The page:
As we travel around evaluating players of all ages for the various drafts, one of our favorite parts of the job is to find those who others have passed over or deemed not good enough.
As we find them, we make a point of informing our various clients of their existence because we believe adding these types of kids makes average teams good and good teams great.
We have been occasionally right about some guys and we have been completely wrong in our assessment on others. In my opinion, this is where the good evaluators can make their mark because everyone can identify the Taylor Halls and the Cam Fowlers of the world.
In that context, we present the following hidden gems and the respective groups that should be paying attention to them:
ATTENTION: NHL SCOUTS/U.S. UNDER-18 COACHES
Taylor Carnevale, Barrie Colts
This kid has a head for the game that is well beyond his years. He does so many little things each night we can’t believe an NHL team didn’t use a late round pick on this kid.
To illustrate the point, we did some checking and it seems this kid has been an even or plus player in 50 of his past 51 games. That is an incredible streak that warrants some attention by the highest levels of scouts.
Furthermore, he has picked up his offensive game to the point he is currently in the top 20 in Ontario League scoring, while receiving only average ice time due to the depth Barrie boasts up front.
Teams missed on Carnevale last year, but it won’t happen a second time if he keeps playing like he has.
ATTENTION: U.S. NTDP/IVY LEAGUE SCHOOLS
Taki Pantziris, Dixie BeeHives (OJHL)/Mississauga Rebels (GTHL)
This kid was a ninth round pick of the Guelph Storm in last year’s OHL Priority Selection, but he would have been a much higher pick had he been willing to commit to the league.
The 6-foot-2 defenseman has all the tools to become a big-time player; his offensive instincts, his effortless skating stride and his intelligence on the ice allow him to diffuse any issue that arises in the defensive end.
Along with having a tremendous on-ice skill set, this kid is an academically gifted student at Upper Canada College who carries a 3.7 GPA and scored an incredible 1800 on the SAT.
“He could step right in now and run our power play and play 20 minutes a night for us,” an OHL division-leading coach said.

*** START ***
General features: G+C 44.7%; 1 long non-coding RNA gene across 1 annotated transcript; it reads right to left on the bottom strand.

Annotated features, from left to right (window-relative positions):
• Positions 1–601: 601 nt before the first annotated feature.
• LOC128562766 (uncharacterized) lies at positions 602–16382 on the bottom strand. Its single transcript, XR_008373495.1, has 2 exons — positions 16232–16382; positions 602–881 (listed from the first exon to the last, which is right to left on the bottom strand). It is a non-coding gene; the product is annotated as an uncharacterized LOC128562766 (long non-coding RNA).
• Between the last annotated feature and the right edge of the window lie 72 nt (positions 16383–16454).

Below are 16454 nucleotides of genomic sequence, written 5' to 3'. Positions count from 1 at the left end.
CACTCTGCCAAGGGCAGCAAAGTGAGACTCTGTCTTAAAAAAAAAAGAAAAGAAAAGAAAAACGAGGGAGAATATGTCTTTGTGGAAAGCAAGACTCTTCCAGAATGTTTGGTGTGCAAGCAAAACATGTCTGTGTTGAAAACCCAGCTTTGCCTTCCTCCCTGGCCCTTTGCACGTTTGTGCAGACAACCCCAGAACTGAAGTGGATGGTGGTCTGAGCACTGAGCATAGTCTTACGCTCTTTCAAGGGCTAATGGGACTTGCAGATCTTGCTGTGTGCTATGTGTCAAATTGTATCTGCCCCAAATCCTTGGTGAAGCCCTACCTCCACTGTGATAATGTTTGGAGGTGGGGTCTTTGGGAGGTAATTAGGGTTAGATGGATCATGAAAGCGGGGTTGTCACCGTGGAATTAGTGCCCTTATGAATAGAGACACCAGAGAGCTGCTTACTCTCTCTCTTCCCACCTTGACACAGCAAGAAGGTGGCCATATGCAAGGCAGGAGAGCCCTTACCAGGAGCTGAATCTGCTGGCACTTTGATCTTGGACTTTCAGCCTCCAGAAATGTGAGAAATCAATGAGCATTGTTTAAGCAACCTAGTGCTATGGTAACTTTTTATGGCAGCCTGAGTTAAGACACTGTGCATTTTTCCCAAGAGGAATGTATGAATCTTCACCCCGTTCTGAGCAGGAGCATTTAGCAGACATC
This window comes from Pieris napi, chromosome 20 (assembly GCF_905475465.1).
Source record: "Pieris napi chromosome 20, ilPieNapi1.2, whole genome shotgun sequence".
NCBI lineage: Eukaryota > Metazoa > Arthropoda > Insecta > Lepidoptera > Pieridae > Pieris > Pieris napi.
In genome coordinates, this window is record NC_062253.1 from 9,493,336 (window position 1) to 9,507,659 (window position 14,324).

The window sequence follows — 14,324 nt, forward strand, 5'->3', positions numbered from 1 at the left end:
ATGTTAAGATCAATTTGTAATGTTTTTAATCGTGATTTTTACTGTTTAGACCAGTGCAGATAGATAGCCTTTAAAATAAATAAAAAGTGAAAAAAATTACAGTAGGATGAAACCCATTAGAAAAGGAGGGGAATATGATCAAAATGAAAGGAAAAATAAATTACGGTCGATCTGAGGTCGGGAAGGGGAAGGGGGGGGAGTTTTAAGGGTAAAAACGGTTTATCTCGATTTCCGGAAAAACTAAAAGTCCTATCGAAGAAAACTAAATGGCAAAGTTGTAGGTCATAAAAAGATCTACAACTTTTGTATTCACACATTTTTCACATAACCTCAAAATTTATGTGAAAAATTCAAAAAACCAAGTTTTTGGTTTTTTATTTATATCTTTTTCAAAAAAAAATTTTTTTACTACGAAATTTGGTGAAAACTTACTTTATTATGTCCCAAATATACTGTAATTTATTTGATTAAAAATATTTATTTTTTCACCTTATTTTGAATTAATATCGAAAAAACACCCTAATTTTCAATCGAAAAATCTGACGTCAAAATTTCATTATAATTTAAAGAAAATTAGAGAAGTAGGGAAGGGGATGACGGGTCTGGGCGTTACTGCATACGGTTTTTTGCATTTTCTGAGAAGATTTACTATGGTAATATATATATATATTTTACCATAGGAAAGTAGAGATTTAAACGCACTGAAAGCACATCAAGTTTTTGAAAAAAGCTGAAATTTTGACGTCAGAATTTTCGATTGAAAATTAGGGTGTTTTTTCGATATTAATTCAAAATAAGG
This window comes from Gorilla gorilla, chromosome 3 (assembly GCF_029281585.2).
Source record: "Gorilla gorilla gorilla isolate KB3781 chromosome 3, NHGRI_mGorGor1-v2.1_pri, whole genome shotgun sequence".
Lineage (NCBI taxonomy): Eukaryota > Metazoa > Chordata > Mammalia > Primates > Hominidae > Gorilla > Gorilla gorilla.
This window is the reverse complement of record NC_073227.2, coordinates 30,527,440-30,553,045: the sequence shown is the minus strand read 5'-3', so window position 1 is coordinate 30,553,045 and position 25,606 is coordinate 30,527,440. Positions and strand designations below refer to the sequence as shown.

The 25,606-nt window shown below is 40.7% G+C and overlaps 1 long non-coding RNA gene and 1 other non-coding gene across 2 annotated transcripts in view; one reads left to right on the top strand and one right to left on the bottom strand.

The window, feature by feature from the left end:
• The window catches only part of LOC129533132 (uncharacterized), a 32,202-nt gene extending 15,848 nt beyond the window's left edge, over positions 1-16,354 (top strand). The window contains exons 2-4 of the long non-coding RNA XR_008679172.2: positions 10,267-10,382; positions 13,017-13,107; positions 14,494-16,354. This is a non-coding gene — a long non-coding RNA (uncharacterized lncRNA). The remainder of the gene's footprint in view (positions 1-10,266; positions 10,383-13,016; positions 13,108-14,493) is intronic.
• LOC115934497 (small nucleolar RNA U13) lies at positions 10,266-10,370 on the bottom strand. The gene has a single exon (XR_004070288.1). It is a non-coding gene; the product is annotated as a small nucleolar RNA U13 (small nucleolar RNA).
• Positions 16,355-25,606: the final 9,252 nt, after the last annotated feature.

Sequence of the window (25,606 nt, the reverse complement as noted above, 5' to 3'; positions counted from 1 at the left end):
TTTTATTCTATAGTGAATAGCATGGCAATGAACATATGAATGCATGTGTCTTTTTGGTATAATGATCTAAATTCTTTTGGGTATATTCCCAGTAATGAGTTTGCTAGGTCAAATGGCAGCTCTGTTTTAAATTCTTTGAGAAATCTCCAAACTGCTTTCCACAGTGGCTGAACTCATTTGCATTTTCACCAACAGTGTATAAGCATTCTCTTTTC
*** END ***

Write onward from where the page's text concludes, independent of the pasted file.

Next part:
The rub for this 16-year-old phenom is that he will be graduating from UCC this spring and needs a place to play next year, while waiting to join an Ivy League school in 2011-12.
The US NTDP is a good fit because he has American citizenship. As for Pantziris’ final destination, Brown has shown the most interest, but we have to believe Harvard, Princeton, BU, BC and others should be making the trek north to see this kid.
ATTENTION: NHL SCOUTS
Zach Trotman, Lake Superior State Lakers (CCHA)
Zach Trotman grew up in Indiana and didn’t move to the hockey hotbed of Detroit until his teen years. His path led him to get lost in the shuffle, but those days are over in Sault Ste. Marie, Michigan.
Trotman is a 6-foot-4, 206-pound freshman who gets better each night out. Along with being one of coach Jim Roque’s most steady defenders, the Novi, Mich., native loves to play a physical game.
The young Laker is a 1990 birth date who has good mobility and a frame that is begging for another 20 pounds. He’s a kid who is slightly off the beaten path, but one well worth the trek.
ATTENTION: OHL SCOUTS
Nick Ebert, Waterloo Black Hawks (USHL)
The next great U.S.-born defenseman is plying his trade in the United States League and in doing so is highlighting precisely why elite 15-year-olds should be given the opportunity to play junior against better competition.
If Ebert was a Canadian kid, he would be forced to play minor midget, which would be like having a genius repeat Grade 8.
Ebert is excelling despite being only 15. I had one NHL scout mention if his birth certificate read 1992 instead of 1994, he would probably go in the top three rounds of this year’s NHL draft.
As such, I would highly recommend any OHL venture south of the border and begin the recruiting process, because this kid is well worth the effort.
ATTENTION: NCAA COACHES/NHL SCOUTS
Joel Vienneau, Kingston Voyageurs (OJAHL)
After watching a recent Voyageur game, I asked GM and former goaltender Kory Cooper whether Vienneau was always that good or whether he had a great game.
“Well he gave up two goals, which is a lot by his standards, so I guess he was just OK tonight,” he replied.
Although he was drafted in the seventh round by the Guelph Storm, I think he has decided to pursue an NCAA scholarship. Before that happens, however, expect him to be selected this June in the NHL draft in Los Angeles because the 6-foot-3 monster is the real deal.
He has tremendous size and athleticism and has just recently begun working with a goalie coach, which means we may have only seen the tip of the iceberg as it relates to this kid’s talent. NHL scouts should stop in the Limestone City to watch this unique prospect.
Mark Seidel is the chief scout for North American Central Scouting and co-hosts the radio show “Breakout; The Hockey Show; NHL 2009” on the Prime Sports Network. He is also a regular contributor to Hockey Night in Canada on Sirius Radio as their draft and junior hockey insider. Read his other blog entries HERE.